For background, AMD initially launched the Polaris architecture with the RX 480, using the 14nm Polaris 10 GPU in 2016. An optimization, known as Polaris 20 and released as the RX 580, was released in 2017, providing slightly higher clock speed headroom on the 14nm process at the expense of power consumption. Polaris 30 marks the third refresh of the Polaris architecture for AMD, two years later, while NVIDIA has already moved on from Pascal to Turing. However, Turing is currently limited to the ultra-high end (>$500) market. As a result, the RX 590 will be going up against the same GTX 1060 that the RX 480 battled two years ago, and that the RX 580 is still in a dead heat against. The specifications of these three cards are not substantially different:
|Graphics Card||Radeon RX 480||Radeon RX 580||Radeon RX 590 (TBC)|
|GPU||14nm Polaris 10 XT||14nm Polaris 20 XT||12nm Polaris 30 XT|
|Core Config||2304 SP, 144 TMU, 32 ROP||2304 SP, 144 TMU, 32 ROP||2304 SP, 144 TMU, 32 ROP|
|Memory||8GB 256-bit GDDR5-8000MHz||8GB 256-bit GDDR5-8000MHz||8GB 256-bit GDDR5-8000MHz|
|Thermal Design Power||150W||185W||185W?|
The rumored 15% clock bump, given linear scaling, would put the RX 590 decidedly ahead of the RX 480/580 and GTX 1060, but still closer to 1060 levels of performance than 1070 (much less 2070). But can we expect linear scaling?
The main issue I see with Polaris 30 is that, according to rumors, it’ll be using the same memory controller and the same 8Gbps GDDR5 as the previous Polaris cards. The problem is that Polaris is moreso limited by memory bandwidth than it is by raw shading, texturing, or rasterization performance. To a certain point, depending on game/workload, overclocking the memory is more beneficial than overclocking the core. AMD’s equally-performing card from the previous generation, the R9 390X (Hawaii), utilized a 512-bit bus with 6Gbps GDDR5, delivering 50% greater bandwidth than Polaris. More efficient compression algorithms (36% more, to be precise, not 50%) and other optimizations led to this bandwidth deficiency being negligible at the original 1266MHz stock clock, but how far can AMD push the envelope before it becomes pointless?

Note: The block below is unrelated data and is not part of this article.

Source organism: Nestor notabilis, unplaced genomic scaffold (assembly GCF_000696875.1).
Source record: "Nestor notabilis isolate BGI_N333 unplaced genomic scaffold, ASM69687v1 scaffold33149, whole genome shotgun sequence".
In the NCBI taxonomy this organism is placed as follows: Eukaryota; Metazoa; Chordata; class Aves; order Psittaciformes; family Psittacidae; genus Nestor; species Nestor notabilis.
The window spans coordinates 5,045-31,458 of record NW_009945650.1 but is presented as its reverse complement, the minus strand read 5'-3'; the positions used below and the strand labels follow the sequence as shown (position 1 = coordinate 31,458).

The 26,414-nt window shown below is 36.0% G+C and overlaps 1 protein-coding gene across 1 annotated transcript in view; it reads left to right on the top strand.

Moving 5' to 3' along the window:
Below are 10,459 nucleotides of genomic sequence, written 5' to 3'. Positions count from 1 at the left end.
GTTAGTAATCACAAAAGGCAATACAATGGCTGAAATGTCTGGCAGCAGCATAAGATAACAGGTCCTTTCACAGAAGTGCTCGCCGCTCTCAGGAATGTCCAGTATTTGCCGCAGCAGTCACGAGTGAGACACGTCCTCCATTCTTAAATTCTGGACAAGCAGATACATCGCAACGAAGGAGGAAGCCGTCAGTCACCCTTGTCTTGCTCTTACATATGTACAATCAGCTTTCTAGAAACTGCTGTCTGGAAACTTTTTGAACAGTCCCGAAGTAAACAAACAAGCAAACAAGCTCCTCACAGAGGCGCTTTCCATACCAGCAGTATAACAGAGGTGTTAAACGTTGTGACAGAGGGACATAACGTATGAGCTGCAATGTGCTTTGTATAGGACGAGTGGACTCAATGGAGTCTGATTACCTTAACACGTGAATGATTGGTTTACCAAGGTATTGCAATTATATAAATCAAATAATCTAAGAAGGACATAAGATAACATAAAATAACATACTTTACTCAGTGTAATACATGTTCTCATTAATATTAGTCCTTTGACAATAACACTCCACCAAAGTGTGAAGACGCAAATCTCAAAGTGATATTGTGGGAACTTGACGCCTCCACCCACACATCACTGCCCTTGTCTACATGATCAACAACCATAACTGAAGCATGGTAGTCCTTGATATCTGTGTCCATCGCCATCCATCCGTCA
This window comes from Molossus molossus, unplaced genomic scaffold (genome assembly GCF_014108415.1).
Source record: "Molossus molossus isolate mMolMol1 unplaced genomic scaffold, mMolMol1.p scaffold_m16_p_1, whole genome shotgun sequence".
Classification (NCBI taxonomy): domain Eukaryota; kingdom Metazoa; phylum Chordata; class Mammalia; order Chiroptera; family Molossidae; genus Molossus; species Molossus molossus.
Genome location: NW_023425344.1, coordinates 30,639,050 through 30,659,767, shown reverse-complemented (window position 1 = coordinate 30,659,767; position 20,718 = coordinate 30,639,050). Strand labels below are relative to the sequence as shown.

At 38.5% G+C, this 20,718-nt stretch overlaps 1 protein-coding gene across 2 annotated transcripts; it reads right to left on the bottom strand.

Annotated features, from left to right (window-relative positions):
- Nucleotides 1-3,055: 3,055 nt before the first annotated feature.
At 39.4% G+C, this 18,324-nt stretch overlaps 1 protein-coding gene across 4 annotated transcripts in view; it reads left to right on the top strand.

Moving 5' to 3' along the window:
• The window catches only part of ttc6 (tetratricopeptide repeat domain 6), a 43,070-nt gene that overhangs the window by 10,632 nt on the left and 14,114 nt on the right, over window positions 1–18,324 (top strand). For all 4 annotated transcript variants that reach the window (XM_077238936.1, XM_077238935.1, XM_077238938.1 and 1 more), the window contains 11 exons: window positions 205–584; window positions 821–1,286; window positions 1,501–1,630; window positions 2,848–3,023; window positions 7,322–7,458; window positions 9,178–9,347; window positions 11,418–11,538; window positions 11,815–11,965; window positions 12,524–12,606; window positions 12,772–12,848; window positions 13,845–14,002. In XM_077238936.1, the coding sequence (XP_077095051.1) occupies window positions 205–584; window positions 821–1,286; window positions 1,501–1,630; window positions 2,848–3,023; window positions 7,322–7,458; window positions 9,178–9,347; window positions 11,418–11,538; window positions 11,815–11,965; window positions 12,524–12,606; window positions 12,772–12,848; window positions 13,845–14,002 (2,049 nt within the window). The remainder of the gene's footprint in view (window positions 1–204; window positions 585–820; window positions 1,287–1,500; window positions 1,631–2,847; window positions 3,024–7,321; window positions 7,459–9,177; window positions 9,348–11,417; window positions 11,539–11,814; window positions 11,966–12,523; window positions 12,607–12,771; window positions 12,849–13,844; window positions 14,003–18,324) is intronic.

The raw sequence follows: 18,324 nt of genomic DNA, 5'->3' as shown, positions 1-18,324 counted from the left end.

And moreover, it being two and a half years since Polaris launched, how did AMD lack the foresight to anticipate this refresh and the need for faster memory? 8Gbps may be the limit for stock GDDR5, but NVIDIA (or their board partners) utilized factory-overclocked 9Gbps GDDR5 for certain 1060 models. Given that AMD will presumably be launching a cut-down variant of this GPU, it would make sense for them to use binned chips to deliver higher bandwidth on the 590, then use the low bins for the cut-down card. However, according to current rumors, this will not be the case.
Another option AMD could have gone with would be to redesign, if nothing else (they didn’t redesign anything at all apparently), the memory controller. A 384-bit memory controller could provide for 384GB/s of bandwidth at 8Gbps, the same offered by a stock R9 390X. This seems a bit excessive for Polaris, so they could instead use 7Gbps GDDR5 and yield 336GB/s, which is more than enough, and offset the added cost and power consumption of the larger memory controller. Normally, this would also mean having to increase the rasterizer (ROP) count to 48, though if this were cost prohibitive AMD could have stuck with 32 on 384-bit as they did with Tahiti. A 384-bit, 48 ROP Polaris at 1600MHz though? Would that not be a 1070 competitor?
Practically coinciding with the launch of Polaris, NVIDIA launched Pascal with GDDR5X, which provided a bump to a ~10-11Gbps out-of-the-box data rate. Turing, launched this summer, uses GDDR6 running at 14Gbps. Across a 256-bit bus, 10Gbps delivers 320GB/s, and 14Gbps delivers 448GB/s — the same as the GTX 1080 and RTX 2080, respectively. If AMD could have simply redesigned the memory controller with the node shrink, instead of absolutely nothing at all, even 10Gbps GDDR5X would alleviate the bandwidth bottleneck, delivering a 25% increase in bandwidth versus 15% for the core clock. The main problem here is that memory is expensive, and neither of the newer memory technologies are being produced in particularly large quantities.
This is not to say that the RX 590 will be a particularly bad card for the price when it launches. It’s expected to perform perhaps 10% better than the GTX 1060 at approximately the same retail price. But the 1060 is a 2 year old card, consumes far less electricity, is about to be refreshed with GDDR5X memory itself, and is likely to be replaced by a 2060 in a few months. AMD shouldn’t be refreshing Polaris a second time to edge past it, they should have an all-new chip that decidedly beats it after all this time.
Ultimately, what it comes down to is that AMD is designing the RX 590 as cheaply as they possibly can. Their R&D budget is evidently minimal. From what we’ve seen so far, this card will not deliver a single change except moving to the 12nm node and taking the ~10-15% extra frequency that comes along with it. If it’s similar to the 12nm shrink they did for Zen, they won’t even increase the density of the design, they’ll just increase the space between die elements to improve heat dissipation and frequency potential. After two years, this is the best they can do, finally beating the 1060 when NVIDIA is already starting to roll out 2000-series graphics cards. Now that their GPU division has gotten an overhaul with the departure of Raja Koduri, it’s about time their GPU architecture gets one too — they need it, fast.